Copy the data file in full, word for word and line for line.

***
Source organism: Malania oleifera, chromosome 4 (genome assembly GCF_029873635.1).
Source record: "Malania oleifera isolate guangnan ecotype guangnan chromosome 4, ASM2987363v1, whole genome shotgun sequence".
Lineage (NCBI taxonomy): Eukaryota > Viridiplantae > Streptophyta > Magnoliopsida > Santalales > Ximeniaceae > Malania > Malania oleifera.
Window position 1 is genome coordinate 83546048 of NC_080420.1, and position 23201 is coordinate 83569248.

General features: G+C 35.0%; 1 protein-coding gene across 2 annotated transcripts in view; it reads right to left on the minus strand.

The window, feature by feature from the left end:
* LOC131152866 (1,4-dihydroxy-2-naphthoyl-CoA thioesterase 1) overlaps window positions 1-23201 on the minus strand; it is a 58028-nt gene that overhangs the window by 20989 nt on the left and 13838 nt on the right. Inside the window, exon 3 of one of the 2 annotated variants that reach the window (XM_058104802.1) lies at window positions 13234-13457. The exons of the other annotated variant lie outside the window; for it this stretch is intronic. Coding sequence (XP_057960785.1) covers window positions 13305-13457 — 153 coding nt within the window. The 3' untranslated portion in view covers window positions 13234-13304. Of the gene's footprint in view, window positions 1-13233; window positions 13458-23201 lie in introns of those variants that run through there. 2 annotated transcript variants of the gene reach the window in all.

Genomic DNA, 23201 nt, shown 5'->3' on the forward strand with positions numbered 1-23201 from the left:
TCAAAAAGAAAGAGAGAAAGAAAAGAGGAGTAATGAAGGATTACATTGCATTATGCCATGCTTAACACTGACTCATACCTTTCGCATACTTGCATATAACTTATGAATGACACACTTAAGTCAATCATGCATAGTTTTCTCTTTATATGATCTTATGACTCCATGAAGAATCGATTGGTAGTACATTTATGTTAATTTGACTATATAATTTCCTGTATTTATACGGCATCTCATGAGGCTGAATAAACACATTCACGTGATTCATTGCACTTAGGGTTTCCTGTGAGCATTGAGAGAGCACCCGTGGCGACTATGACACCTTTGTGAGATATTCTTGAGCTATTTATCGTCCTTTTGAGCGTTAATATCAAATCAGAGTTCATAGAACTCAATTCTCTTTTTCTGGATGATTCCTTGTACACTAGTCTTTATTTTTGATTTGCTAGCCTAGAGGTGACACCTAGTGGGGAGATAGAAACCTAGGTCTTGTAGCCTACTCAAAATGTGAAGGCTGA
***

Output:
Source organism: Malania oleifera, chromosome 4 (genome assembly GCF_029873635.1).
Source record: "Malania oleifera isolate guangnan ecotype guangnan chromosome 4, ASM2987363v1, whole genome shotgun sequence".
Lineage (NCBI taxonomy): Eukaryota > Viridiplantae > Streptophyta > Magnoliopsida > Santalales > Ximeniaceae > Malania > Malania oleifera.
Window position 1 is genome coordinate 83546048 of NC_080420.1, and position 23201 is coordinate 83569248.

General features: G+C 35.0%; 1 protein-coding gene across 2 annotated transcripts in view; it reads right to left on the minus strand.

The window, feature by feature from the left end:
* LOC131152866 (1,4-dihydroxy-2-naphthoyl-CoA thioesterase 1) overlaps window positions 1-23201 on the minus strand; it is a 58028-nt gene that overhangs the window by 20989 nt on the left and 13838 nt on the right. Inside the window, exon 3 of one of the 2 annotated variants that reach the window (XM_058104802.1) lies at window positions 13234-13457. The exons of the other annotated variant lie outside the window; for it this stretch is intronic. Coding sequence (XP_057960785.1) covers window positions 13305-13457 — 153 coding nt within the window. The 3' untranslated portion in view covers window positions 13234-13304. Of the gene's footprint in view, window positions 1-13233; window positions 13458-23201 lie in introns of those variants that run through there. 2 annotated transcript variants of the gene reach the window in all.

Genomic DNA, 23201 nt, shown 5'->3' on the forward strand with positions numbered 1-23201 from the left:
TCAAAAAGAAAGAGAGAAAGAAAAGAGGAGTAATGAAGGATTACATTGCATTATGCCATGCTTAACACTGACTCATACCTTTCGCATACTTGCATATAACTTATGAATGACACACTTAAGTCAATCATGCATAGTTTTCTCTTTATATGATCTTATGACTCCATGAAGAATCGATTGGTAGTACATTTATGTTAATTTGACTATATAATTTCCTGTATTTATACGGCATCTCATGAGGCTGAATAAACACATTCACGTGATTCATTGCACTTAGGGTTTCCTGTGAGCATTGAGAGAGCACCCGTGGCGACTATGACACCTTTGTGAGATATTCTTGAGCTATTTATCGTCCTTTTGAGCGTTAATATCAAATCAGAGTTCATAGAACTCAATTCTCTTTTTCTGGATGATTCCTTGTACACTAGTCTTTATTTTTGATTTGCTAGCCTAGAGGTGACACCTAGTGGGGAGATAGAAACCTAGGTCTTGTAGCCTACTCAAAATGTGAAGGCTGA